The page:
Teaching through Family Movies: Press Play & Run, Run, Rudolph

The Holidays are upon us! Which also means networks are committing 25 days OR two months to Holiday Classics and more!  I grew up watching The Holiday Claymation Films. Specifically, Rudolph the Red Nosed Reindeer.  I was recently watching it again this Holiday season when it struck me that it was a fun film to teach with.  Especially, to work on some more difficult topics like bullying, not fitting in, friendship, and self-advocacy.  These are really just to name a few.  I think sometimes we want to maybe shelter our children from films that portray these topics, BUT if we can’t talk about them, then how are our children supposed to? 

Teaching our kids during OR after their favorite films are some of the BEST times to encourage deep learning.  They are already motivated by the film, they’re paying attention, and adding quality family time to that only intensifies the emotional reward system making it an optimum time to teach!

Set the scene!  Maybe get some hot cocoa and warn you kiddos beforehand that you may press pause!  If you’re watching live it’s a great way to skip commercials too!  Keep in mind you can do this with SO many children’s films this is just a Holiday Themed Version!

Key Components:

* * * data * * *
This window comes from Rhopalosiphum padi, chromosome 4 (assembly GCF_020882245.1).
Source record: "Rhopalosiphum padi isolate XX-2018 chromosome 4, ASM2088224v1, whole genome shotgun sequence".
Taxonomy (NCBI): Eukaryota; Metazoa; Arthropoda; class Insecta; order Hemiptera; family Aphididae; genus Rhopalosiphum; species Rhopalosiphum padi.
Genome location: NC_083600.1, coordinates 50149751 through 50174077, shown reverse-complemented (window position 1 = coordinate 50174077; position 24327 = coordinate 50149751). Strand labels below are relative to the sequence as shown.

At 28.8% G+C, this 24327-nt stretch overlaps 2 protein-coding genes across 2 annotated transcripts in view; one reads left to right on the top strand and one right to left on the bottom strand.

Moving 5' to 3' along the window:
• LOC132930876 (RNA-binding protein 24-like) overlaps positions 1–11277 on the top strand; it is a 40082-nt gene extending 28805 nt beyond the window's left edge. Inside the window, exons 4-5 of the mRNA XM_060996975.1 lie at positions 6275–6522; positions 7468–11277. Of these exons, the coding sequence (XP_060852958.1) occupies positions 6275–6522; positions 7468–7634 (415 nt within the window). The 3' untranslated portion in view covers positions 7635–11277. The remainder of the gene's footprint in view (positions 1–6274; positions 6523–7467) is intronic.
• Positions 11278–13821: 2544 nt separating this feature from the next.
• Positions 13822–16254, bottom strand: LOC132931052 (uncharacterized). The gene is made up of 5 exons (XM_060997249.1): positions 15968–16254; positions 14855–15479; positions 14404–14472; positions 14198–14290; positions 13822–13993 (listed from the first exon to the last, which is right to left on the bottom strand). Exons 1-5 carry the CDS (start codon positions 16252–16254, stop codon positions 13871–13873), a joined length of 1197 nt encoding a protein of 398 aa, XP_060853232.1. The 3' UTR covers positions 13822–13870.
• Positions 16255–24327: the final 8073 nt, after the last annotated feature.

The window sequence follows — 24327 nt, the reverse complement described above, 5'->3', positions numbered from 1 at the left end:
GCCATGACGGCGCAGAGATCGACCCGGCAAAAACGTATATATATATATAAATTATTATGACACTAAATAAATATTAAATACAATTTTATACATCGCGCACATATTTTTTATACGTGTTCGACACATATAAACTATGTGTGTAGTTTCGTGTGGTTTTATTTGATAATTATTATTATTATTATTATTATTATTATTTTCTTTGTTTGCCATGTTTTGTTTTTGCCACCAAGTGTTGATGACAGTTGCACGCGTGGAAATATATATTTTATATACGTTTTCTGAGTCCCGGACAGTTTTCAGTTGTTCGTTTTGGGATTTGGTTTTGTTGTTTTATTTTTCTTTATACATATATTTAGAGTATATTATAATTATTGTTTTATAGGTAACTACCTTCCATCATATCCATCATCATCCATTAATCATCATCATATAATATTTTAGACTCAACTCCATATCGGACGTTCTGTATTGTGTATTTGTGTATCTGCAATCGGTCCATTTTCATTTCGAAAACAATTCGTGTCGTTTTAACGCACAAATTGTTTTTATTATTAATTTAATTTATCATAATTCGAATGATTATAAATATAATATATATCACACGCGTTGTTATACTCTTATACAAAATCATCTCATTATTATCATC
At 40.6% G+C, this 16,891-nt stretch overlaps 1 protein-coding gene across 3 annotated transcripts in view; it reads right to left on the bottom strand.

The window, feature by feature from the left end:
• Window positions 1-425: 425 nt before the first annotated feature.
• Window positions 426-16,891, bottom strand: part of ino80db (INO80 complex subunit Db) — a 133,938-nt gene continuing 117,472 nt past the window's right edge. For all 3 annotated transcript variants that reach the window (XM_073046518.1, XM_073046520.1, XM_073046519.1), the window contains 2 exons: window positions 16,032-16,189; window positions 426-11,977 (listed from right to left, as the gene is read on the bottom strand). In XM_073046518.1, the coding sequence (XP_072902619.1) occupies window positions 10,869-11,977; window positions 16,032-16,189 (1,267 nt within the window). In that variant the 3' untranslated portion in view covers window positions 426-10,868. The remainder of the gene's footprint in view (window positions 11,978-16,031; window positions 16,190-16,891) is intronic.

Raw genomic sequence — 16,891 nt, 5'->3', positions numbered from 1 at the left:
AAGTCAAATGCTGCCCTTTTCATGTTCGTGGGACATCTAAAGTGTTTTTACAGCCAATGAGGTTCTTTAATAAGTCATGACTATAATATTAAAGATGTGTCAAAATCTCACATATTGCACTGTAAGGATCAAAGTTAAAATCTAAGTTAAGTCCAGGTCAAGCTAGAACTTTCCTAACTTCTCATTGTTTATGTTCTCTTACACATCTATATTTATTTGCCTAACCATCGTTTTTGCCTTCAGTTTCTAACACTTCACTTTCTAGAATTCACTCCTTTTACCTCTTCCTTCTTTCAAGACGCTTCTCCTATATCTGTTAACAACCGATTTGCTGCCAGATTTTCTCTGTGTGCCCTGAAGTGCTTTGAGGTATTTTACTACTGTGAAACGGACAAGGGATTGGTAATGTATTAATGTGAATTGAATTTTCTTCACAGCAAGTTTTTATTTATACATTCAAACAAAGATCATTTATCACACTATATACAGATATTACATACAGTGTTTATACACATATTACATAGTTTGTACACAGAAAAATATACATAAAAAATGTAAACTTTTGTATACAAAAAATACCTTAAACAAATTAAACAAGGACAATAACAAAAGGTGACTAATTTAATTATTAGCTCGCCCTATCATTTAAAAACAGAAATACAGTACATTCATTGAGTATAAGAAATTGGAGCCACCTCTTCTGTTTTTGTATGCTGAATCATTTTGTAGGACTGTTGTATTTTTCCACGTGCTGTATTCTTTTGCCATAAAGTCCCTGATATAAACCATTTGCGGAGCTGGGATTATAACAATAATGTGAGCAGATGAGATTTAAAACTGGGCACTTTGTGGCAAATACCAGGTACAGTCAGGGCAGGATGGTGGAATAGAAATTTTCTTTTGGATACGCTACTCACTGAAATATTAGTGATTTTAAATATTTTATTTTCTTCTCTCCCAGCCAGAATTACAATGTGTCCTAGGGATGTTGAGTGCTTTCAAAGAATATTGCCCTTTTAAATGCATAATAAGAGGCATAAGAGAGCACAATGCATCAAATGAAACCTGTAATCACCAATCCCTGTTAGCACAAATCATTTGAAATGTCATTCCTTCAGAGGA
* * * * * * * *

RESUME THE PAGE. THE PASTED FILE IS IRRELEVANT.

1. Acting! Encourage the whole family to act out scenes from the movie! (Research has actually shown that pretend acting increases public speaking skills…BONUS).
  2. Pause and create dialogue. EXPRESS how you FEEL during certain scenes…or how you would feel if you were the character. “Hey Rudolph’s dad told him to hide is nose…I feel sad for Rudolph.  I don’t think you should have to hide who you are.  What do you think?  How do you think Rudolph feels?”
  3. Recreate Scenes! Practice recreating scenes with new dialogue.  When Rudolph is getting bullied he runs away.  Have your kids practice what they could say to someone bullying them OR who they could go to for help instead.  (This film is also pretty great in creating dialogue about if your children think they COULD go to YOU for help.  Rudolph’s dad is sort of a jerk….you could point out things that he says or does that may not make Rudolph trust him.)
  4. Add scenes! Let your kids’ imaginations run WILD! Have them add a different ending or different scene in the film.
  5. Discuss how thoughts, feelings, and actions are all connected in the characters. Feeling sad made Rudolph think no one liked him so maybe he should run away, his action was running away.  What could he have done instead?  What thought could he use instead?

I could go on and on, BUT you have AMAZING ideas as well!  Don’t shy away from teaching your kids the hard lessons!  Talking about them in such a fun setting enables them to learn social and emotional strategies that they can carry with them! Social and emotional skills are often called the “soft” skills…. except they work on the HARDEST lessons.  On the foggiest of nights it helps to have a leader to shine a little light!

Happiest of Holidays